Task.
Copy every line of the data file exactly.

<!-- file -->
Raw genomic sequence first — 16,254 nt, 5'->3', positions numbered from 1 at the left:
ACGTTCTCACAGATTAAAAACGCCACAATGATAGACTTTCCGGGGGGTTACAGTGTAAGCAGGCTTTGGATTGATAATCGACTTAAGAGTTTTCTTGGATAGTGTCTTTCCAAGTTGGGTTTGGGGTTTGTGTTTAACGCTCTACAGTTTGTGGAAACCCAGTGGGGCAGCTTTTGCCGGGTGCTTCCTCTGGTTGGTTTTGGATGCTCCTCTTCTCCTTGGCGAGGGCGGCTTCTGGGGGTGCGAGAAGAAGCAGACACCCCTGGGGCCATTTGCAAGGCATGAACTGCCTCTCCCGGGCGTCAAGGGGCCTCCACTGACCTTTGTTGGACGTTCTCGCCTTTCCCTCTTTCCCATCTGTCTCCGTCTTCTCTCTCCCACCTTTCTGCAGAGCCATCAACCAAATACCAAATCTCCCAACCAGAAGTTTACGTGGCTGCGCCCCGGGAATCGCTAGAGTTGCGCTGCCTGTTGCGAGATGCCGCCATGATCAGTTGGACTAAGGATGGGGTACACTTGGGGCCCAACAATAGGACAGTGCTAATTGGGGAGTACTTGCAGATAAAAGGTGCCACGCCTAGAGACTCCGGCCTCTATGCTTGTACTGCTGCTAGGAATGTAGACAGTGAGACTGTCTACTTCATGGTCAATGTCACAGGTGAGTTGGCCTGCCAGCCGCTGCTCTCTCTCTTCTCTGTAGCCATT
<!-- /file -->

Raw genomic sequence first — 16,254 nt, 5'->3', positions numbered from 1 at the left:
ACGTTCTCACAGATTAAAAACGCCACAATGATAGACTTTCCGGGGGGTTACAGTGTAAGCAGGCTTTGGATTGATAATCGACTTAAGAGTTTTCTTGGATAGTGTCTTTCCAAGTTGGGTTTGGGGTTTGTGTTTAACGCTCTACAGTTTGTGGAAACCCAGTGGGGCAGCTTTTGCCGGGTGCTTCCTCTGGTTGGTTTTGGATGCTCCTCTTCTCCTTGGCGAGGGCGGCTTCTGGGGGTGCGAGAAGAAGCAGACACCCCTGGGGCCATTTGCAAGGCATGAACTGCCTCTCCCGGGCGTCAAGGGGCCTCCACTGACCTTTGTTGGACGTTCTCGCCTTTCCCTCTTTCCCATCTGTCTCCGTCTTCTCTCTCCCACCTTTCTGCAGAGCCATCAACCAAATACCAAATCTCCCAACCAGAAGTTTACGTGGCTGCGCCCCGGGAATCGCTAGAGTTGCGCTGCCTGTTGCGAGATGCCGCCATGATCAGTTGGACTAAGGATGGGGTACACTTGGGGCCCAACAATAGGACAGTGCTAATTGGGGAGTACTTGCAGATAAAAGGTGCCACGCCTAGAGACTCCGGCCTCTATGCTTGTACTGCTGCTAGGAATGTAGACAGTGAGACTGTCTACTTCATGGTCAATGTCACAGGTGAGTTGGCCTGCCAGCCGCTGCTCTCTCTCTTCTCTGTAGCCATT